Subhash Gupte – India’s Greatest Spin Bowler of 1950’s
Subhash Gupte was born in December 1929, was few months past 72 when he died. Fergie, as he was known in his playing days, is survived by his wife Carol and two children. Subhash Gupte commanded only the highest respect from current and former cricketers around the world. Sir Gary Sobers said, without any argument the greatest cricketer the game has produced.
He once said that Subhash Gupte was the finest exponent of his craft. Bishen Singh Bedi another giant among spinners. I still was remembering when listening to radio commentary when Subhash Gupte took nine for 102 against West Indies at Kanpur in 1958. I was so inspired by that performance that I took up spin bowling. Gupte’s feats really spurred me on.
Regarded as one of India’s best spin bowlers, the slender Gupte bowled flighted leg-breaks and googlies to take 149 wickets in 36 Test matches at an average of 29.55 in a 10 year Test career starting from 1951-52. His finest performance came on the 1959-60 West Indies tour to India. Where he captured 9 for 102 in the first innings and 10 wickets in the losing cause. He had 15 five-wicket innings hauls and 530 first-class victims.
Subhash Gupte down in Trinidad with his wife towards the end of his international career. Gupte had fewer games and victims than India’s spin quartet of Bishan Singh Bedi, Srinivas Venkataraghavan, Erapalli Prasanna and Bhagwat Chandrasekhar in the 1970s. But he is still regarded as the country’s finest slow bowler. Former off-spinner Prasanna said, he was the greatest leg spinner India ever produced.
He said Subhash Gupte did not realize his full potential because fewer games were played in his time. He was the most orthodox but the number of leg spinners and top spinners he had, it’s all about playing and realization. Some of the Mumbai player’s best display came in the Caribbean. Wherein 1953 he took 27 wickets in a five-Test series bowling on quick pitches against the like of Frank Worrell, Everton Weekes, and Clyde Walcott.
World Class Leg-Break Googly Bowler
In his time, the best of his type in the game. Subhash Gupte was a world-class leg break googly bowler. Of slight build, Gupte was a big spinner of the ball, but his line and length remained immaculate. He gave the ball plenty of air and his googly was most deceptive. After a slow start, his Test career really took off in the West Indies in 1953. Where he took 50 wickets on the tour at an average of 23.64.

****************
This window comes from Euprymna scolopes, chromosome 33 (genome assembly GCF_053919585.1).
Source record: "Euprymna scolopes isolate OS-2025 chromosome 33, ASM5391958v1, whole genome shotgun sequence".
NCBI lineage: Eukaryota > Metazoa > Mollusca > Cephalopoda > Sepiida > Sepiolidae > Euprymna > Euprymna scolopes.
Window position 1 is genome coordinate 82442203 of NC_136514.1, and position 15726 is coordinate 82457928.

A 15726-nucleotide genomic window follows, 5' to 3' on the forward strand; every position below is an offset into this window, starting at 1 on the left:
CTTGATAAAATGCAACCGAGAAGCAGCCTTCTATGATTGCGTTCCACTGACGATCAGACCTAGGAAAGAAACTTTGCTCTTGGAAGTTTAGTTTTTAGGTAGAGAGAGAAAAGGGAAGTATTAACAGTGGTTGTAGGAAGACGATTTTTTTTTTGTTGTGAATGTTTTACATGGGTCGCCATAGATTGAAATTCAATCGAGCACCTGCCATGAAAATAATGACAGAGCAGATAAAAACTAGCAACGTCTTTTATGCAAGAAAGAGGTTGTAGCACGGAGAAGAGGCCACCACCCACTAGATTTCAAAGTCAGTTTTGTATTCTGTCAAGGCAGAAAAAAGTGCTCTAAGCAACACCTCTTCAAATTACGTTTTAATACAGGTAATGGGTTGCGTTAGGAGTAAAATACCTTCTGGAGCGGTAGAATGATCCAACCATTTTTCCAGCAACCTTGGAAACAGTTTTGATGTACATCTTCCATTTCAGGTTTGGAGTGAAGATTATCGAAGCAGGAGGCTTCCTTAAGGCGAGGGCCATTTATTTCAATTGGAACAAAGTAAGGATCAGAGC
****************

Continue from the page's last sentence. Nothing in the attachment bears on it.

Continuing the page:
More impressive was the fact that he took 27 wickets in the Test on perfect batting wickets and while bowling to the three Ws’ and Rae, Stollmeyer and Pairaudeau. Subhash Gupte was again the most successful bowler in Pakistan in 1954-55 with 21 wickets and after the following season against New Zealand. In this series, he was quite unplayable finishing with 34 wickets at an average of 19.67. That record lasted till BS Chandrasekhar surpassed it 27 years later.
The fleet-footed Australian Neil Harvey dented his confidence a bit in 1956-57. But Gupte was back to his old magic in capturing nine wickets for 102 in an innings against West Indies at Kanpur two seasons later. Subhash Gupte finished the series with 22 wickets and go onboard on the tour of England in 1959 with confidence. Which he had narrowly missed making the England trip in 1952. He captured 95 wickets at 26.58 on the tour, but only 17 of them were taken in the five Tests.
By than Gupte had married a West Indian girl and had settled in Trinidad. But he returned to make five more appearances in the sixties. Hence, he played three against Pakistan in 1960-61 and two against England in the following seasons. In his penultimate Test, he showed that he had lost none of his old subtlety. When with a spell of four for six of 18 balls at Kanpur he had England following on for the first time against India.